January 13, 2013 at 5:38pm
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I liked this, so I’m sharing this.

I’m in Dr. Homestead’s Short Story class, and I was struck with the truth in one of our readings for this week. It comes from—of all places—an essay written by Herman Melville (Moby Dick) on Nathaniel Hawthorne’s (The Scarlet Letter) collection of short stories, Mosses from an Old Manse. Regardless of its obscure origin, it’s good. Melville argues here against the prevalent defeatist mindset that many Americans hold about whether or not there are any “literary greats” yet to come:

But Shakespeare has been approached. There are minds that have gone as far as Shakespeare into the universe. And hardly a mortal man, who, at some time or another, has not felt as great thoughts in him as any you will find in Hamlet. We must not inferentially malign mankind for the sake of any one man, whoever he may be. This is too cheap a purchase of contentment for conscious mediocrity to make. Besides, this absolute and unconditional adoration of Shakespeare has grown to be a part of our Anglo-Saxon superstitions. The Thirty-Nine Articles are now forty. Intolerance has come to exist in this matter. You must believe in Shakespeare’s unapproachability, or quit the country… The great mistake seems to be, that even with those Americans who look forward to the coming of a great literary genius among us, they somehow fancy he will come in the costume of Queen Elizabeth’s day; be a writer of dramas founded upon old English history or the tales of Boccaccio. Whereas, great geniuses are parts of the times, they themselves are the times, and possess a corresponding coloring…

I laughed out loud while reading that. It’s pithy, isn’t it? I’ll be the first to admit that I can be quite the defeatist when it comes to my generation’s potential, and especially my own potential. There is hope, however. I believe Melville to be correct: we great geniuses (that’s you and me, by God’s grace) are ourselves the times, and are colored correspondingly. Thoughts?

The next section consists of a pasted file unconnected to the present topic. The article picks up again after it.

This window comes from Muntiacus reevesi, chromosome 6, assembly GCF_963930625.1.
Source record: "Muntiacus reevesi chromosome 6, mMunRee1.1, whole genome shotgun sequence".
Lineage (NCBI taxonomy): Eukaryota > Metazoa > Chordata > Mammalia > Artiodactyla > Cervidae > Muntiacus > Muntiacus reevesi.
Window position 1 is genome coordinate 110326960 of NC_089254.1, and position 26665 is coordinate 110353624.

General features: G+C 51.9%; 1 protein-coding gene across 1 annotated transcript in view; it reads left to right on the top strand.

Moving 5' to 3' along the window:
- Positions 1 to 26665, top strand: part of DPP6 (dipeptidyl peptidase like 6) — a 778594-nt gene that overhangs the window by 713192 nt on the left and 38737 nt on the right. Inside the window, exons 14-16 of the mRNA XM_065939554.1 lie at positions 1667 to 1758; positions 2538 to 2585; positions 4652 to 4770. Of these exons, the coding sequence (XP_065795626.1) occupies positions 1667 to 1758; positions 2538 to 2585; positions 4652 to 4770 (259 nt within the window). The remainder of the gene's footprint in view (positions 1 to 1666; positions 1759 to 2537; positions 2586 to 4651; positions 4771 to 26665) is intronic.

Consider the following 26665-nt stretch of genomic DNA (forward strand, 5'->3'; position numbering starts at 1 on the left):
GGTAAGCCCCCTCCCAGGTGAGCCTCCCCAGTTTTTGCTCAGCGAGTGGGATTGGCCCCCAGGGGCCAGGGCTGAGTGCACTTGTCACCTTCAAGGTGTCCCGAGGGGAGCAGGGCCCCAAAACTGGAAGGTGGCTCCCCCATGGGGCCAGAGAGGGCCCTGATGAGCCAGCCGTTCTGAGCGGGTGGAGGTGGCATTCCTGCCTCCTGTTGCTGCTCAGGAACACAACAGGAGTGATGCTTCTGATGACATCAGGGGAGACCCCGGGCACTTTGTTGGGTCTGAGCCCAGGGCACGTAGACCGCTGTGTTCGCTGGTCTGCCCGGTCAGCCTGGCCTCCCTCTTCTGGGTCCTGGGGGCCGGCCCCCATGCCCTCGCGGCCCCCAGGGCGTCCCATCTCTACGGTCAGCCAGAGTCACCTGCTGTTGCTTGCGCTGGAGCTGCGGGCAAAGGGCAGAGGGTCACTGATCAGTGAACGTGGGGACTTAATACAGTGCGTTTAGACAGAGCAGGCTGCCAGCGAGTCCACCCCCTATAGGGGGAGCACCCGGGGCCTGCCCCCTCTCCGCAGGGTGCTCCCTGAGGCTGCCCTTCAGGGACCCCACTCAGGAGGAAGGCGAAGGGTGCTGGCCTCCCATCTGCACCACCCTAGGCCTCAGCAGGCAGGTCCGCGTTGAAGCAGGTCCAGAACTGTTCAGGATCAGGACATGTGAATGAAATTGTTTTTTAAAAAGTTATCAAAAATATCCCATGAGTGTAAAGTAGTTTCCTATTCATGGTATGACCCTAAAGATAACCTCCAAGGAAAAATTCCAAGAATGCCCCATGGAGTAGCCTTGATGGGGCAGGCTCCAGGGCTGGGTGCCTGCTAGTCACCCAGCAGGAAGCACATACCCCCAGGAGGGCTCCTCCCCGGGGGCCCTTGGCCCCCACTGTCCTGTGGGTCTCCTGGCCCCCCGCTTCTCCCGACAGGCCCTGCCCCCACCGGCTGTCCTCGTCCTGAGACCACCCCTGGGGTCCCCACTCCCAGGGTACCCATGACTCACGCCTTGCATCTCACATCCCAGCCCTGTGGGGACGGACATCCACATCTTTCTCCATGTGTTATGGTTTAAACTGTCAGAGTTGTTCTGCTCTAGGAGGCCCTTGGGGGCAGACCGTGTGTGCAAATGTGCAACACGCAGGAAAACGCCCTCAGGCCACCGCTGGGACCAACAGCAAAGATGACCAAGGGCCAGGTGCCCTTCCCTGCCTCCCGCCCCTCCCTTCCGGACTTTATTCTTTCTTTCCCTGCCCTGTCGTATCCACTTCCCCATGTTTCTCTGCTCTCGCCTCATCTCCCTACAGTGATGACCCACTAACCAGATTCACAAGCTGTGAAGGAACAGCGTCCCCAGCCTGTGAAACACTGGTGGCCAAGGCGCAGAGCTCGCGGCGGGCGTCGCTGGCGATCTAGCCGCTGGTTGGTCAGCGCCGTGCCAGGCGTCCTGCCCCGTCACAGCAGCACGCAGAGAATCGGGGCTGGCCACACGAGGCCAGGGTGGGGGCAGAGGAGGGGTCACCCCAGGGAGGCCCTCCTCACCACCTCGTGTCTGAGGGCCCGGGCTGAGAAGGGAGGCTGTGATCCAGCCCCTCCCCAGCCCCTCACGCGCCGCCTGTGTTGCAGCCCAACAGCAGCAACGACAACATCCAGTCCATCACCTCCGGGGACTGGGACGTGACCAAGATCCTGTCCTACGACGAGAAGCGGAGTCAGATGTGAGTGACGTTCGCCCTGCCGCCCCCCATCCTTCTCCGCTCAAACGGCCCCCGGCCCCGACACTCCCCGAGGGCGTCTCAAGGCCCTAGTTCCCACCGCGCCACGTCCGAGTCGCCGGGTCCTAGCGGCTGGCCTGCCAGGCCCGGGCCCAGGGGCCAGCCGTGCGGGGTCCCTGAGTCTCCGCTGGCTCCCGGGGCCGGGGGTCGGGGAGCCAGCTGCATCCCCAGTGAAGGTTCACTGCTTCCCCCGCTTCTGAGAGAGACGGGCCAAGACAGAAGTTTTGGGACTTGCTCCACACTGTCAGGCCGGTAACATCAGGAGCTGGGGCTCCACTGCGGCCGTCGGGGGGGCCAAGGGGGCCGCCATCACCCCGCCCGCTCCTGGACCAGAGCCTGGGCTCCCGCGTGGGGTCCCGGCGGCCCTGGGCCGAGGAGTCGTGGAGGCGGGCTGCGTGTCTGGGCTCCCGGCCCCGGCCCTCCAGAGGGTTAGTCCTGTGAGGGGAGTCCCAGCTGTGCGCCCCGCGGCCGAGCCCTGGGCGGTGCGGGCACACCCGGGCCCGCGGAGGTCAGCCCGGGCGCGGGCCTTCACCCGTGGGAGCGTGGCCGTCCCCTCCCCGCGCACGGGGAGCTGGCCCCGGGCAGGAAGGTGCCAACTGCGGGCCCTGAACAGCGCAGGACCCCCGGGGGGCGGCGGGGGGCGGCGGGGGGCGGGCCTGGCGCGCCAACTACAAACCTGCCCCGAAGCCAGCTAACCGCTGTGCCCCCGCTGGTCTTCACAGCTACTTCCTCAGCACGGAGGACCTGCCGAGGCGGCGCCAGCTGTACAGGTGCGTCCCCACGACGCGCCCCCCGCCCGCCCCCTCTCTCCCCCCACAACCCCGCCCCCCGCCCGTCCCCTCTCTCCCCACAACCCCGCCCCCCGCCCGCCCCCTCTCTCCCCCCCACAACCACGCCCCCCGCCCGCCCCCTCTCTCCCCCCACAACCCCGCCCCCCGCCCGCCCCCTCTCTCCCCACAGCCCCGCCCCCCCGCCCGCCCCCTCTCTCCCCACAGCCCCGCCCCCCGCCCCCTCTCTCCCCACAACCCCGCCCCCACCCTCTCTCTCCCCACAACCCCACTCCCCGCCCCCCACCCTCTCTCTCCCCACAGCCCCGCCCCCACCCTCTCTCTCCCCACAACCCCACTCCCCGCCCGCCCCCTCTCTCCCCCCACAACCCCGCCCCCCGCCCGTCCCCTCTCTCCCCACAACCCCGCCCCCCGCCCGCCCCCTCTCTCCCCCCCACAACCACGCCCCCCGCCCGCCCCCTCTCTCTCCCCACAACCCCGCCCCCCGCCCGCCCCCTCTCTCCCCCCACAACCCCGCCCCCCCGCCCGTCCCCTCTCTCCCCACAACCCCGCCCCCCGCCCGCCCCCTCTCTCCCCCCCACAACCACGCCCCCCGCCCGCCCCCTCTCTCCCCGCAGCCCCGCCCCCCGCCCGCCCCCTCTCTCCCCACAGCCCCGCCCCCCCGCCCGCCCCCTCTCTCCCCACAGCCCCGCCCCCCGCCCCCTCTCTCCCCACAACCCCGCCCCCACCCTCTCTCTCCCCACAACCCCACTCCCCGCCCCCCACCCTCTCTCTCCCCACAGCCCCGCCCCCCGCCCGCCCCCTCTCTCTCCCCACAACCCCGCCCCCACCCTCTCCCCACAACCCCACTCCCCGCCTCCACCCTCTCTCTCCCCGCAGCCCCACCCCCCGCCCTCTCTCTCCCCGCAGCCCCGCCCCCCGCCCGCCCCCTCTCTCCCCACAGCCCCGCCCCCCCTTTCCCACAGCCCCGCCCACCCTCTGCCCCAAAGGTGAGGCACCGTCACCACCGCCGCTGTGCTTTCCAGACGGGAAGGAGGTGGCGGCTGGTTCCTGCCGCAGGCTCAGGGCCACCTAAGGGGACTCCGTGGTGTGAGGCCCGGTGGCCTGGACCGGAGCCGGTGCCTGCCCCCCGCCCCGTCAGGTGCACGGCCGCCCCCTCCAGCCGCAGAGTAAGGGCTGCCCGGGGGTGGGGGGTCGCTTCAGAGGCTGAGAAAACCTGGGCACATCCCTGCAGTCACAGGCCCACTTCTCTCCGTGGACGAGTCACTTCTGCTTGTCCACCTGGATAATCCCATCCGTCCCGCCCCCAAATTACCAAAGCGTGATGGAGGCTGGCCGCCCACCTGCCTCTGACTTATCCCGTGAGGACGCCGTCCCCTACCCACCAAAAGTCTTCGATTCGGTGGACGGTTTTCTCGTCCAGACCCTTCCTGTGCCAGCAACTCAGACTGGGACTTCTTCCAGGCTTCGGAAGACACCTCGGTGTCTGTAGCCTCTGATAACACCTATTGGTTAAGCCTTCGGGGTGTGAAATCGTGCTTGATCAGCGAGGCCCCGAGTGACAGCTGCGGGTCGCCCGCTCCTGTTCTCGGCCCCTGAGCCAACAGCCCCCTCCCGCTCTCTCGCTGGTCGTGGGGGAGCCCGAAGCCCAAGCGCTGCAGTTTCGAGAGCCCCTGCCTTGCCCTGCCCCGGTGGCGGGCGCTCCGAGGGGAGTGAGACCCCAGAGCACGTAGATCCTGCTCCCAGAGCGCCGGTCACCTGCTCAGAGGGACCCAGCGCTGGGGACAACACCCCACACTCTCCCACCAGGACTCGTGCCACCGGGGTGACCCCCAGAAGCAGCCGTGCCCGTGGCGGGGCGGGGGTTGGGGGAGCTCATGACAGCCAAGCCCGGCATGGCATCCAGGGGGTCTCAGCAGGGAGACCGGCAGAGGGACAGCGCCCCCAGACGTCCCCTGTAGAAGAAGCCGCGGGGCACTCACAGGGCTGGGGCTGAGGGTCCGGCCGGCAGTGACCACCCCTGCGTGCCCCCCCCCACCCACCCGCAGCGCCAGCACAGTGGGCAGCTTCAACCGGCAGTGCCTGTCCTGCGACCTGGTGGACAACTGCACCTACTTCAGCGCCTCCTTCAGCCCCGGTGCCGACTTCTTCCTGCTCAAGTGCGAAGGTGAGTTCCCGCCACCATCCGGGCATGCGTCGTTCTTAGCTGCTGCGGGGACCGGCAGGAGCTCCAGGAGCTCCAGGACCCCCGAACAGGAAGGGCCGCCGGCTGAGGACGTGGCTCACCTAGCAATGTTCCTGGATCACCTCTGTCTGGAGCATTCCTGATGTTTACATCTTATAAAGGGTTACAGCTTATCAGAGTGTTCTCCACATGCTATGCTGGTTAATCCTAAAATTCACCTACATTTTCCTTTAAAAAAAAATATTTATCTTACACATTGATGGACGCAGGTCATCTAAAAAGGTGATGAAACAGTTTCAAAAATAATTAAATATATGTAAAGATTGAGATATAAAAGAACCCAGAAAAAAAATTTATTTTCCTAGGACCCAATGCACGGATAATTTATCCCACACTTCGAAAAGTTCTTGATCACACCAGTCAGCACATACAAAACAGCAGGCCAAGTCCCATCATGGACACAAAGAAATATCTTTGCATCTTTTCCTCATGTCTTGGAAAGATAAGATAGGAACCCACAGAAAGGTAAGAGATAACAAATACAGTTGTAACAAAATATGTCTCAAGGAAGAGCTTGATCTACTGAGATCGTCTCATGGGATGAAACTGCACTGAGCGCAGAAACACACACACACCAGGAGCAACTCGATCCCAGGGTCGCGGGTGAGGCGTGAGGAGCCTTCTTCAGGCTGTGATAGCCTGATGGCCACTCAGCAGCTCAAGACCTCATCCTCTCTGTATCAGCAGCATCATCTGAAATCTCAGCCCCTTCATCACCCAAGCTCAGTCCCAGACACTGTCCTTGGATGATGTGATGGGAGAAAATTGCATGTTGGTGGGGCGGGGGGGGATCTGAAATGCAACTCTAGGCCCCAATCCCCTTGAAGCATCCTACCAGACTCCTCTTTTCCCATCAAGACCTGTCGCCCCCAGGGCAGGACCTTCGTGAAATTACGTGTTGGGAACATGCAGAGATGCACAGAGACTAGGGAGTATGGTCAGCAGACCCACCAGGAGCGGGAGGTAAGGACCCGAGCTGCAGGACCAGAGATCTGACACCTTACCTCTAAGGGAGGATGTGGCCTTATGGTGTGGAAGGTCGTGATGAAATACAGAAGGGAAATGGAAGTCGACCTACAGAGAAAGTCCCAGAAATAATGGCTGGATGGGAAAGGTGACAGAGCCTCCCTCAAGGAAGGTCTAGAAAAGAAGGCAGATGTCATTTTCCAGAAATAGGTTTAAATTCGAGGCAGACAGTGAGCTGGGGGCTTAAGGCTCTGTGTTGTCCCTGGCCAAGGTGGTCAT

April 7, 2012 at 9:29pm
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It’s been awhile, so might as well start off on the right foot.

February 4, 2012 at 1:45pm
1,370 notes
Reblogged from ollymoss
Olly’s done it again.

Olly’s done it again.

January 13, 2012 at 12:54pm
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Some album art I made for an art-less audio book in my iTunes.

Some album art I made for an art-less audio book in my iTunes.

December 12, 2011 at 4:17pm
96,343 notes
Reblogged from doytotheworld-deactivated201112

A combination of the worst things in the world.


A combination of the worst things in the world.


(via nannylou)

December 8, 2011 at 8:52pm
3,844 notes
Reblogged from jabsterwocky
Twisted architecture photos by Nicolas Kennedy Sitton.Mindblown.

Twisted architecture photos by Nicolas Kennedy Sitton.


October 19, 2011 at 10:09am
1,389 notes
Reblogged from thedailywhat

Midnight Sun | Iceland from SCIENTIFANTASTIC on Vimeo.

I have to go to Icleand now. I have to. I have no choice seeing beauty like this.


Lights Out: Photographer Joe Capra spent 17 days in Iceland this past June taking advantage of the midnight sun to capture 38,000 stunning images across 2,900 miles. This short time-lapse film is the product of his journey.

He writes: “My advice to everyone out there, photographer or not, is simple… You MUST visit Iceland sometime during your lifetime. You will never regret it.”

(Source: thedailywhat, via nannylou)

October 1, 2011 at 2:00pm
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Reblogged from welovestopmotion


Music painting by Alice Ninni, Alberto Filippini and Luca Cattaneo (Smile Lab)

September 29, 2011 at 12:13am
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Reblogged from ultrabrilliant-deactivated20130
Kilian Eng. Wowzers.

Kilian Eng. Wowzers.

(via ultrabrilliant-deactivated20130)

September 24, 2011 at 1:10pm
11,614 notes
Reblogged from rerylikes
Jaakko Mattila. Circle, 2008. Aquatint

Jaakko Mattila. Circle, 2008. Aquatint